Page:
Realigning Expectations with Breastfeeding

So, breastfeeding is super great, right? The benefits of breastfeeding are well known and recognized: reduction in infant mortality, decreasing risk of childhood illness, providing passive immunity, promoting maternal-infant bonding, as well as maternal benefits (decreases breast cancer after menopause, ovarian cancer, and heart disease). There are huge strides being taken to promote breastfeeding; however, this strong push to breastfeed needs to also remain sensitive to those who maybe cannot breastfeed, or other circumstances may hinder, delay, or prevent breastfeeding.
I’ve worked on the labor and delivery unit for over six years at a hospital that performs approximately 12,000 deliveries per year. Thus, I’ve observed quite a variety of circumstances that may get in the way of breastfeeding, and I’ve learned that, as a health care provider, we need to provide equal, non-judgmental support to those who cannot breastfeed or have chosen another method of feeding their infant.

Being a parent is one of the most self-less things a human can do, and I commend you. With it, comes a need to be amenable and flexible while doing what is best for you and your baby. Reasons for delayed breastfeeding, inability to breastfeed, or need for additional supplementation (formula) include: preterm delivery, gestational diabetes, maternal type 1 or 2 diabetes, inadequate weight gain, hemorrhage (too much bleeding) after delivery, maternal and/or infant fever (called chorioamnionitis), infant admission to the special care nursery (NICU). Compounded by hormonal fluctuations and mood swings, a new mom may feel intense guilt and/or sadness if the infant requires alternate feeding methods. I hope that by anticipating the need to be amenable, that you can avoid those feelings of guilt.

Pediatricians are always assessing your new baby for positive signs of thriving, growing, and developing, and sometimes they may need a little supplementation to avoid further complications or separation from you. Please do not take this personally or feel that you are failing as a parent. Instead you are growing into a great parent who has their baby’s best interest and health at heart! I highly suggest taking a breastfeeding class and doing some research about breastfeeding and troubleshooting. Know that your health care providers can teach, support, and guide you in whatever your feeding endeavors may be, including providing resources or support group information. Although there is a huge, well-researched push that “breast is best,” I would really like to impart to you that “fed is best,” however that may apply to your situation. Congratulations on expecting/on your new baby, and best of luck!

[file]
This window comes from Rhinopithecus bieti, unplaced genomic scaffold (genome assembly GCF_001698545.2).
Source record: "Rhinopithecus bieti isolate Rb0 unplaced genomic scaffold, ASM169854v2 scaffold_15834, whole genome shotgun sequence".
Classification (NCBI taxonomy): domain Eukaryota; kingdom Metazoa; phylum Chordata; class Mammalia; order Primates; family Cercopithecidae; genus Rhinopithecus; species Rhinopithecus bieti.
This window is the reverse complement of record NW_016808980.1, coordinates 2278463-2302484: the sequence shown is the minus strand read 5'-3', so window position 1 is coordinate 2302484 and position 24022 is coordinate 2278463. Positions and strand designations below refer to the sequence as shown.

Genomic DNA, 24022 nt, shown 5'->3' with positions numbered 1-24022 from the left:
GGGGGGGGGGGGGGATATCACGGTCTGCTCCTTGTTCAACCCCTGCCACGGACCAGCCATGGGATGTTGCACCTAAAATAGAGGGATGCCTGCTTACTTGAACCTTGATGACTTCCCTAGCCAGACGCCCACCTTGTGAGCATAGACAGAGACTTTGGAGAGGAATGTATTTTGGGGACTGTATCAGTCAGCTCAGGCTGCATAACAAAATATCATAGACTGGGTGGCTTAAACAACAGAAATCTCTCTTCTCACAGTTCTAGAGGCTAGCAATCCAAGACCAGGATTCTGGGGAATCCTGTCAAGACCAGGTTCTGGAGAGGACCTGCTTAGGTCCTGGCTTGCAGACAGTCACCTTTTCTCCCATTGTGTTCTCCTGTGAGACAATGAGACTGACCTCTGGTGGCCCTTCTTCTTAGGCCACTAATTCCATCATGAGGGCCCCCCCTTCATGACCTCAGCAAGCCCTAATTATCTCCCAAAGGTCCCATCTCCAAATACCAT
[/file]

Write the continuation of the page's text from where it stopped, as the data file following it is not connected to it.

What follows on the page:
Mary Eck, MSN, RNC-OB, C-EFM, BFC

Mary is a registered nurse certified in inpatient obstetrics, electronic fetal monitoring, and a breast feeding counselor. She works in labor and delivery at Northwestern Memorial Hospital in Chicago, Illinois. She recently completed her MSN with pending licensure as a Family Nurse Practitioner, and hopes to transition to working in the primary care setting. In her spare time, Mary enjoys yoga, reading, and spending time with friends and family.

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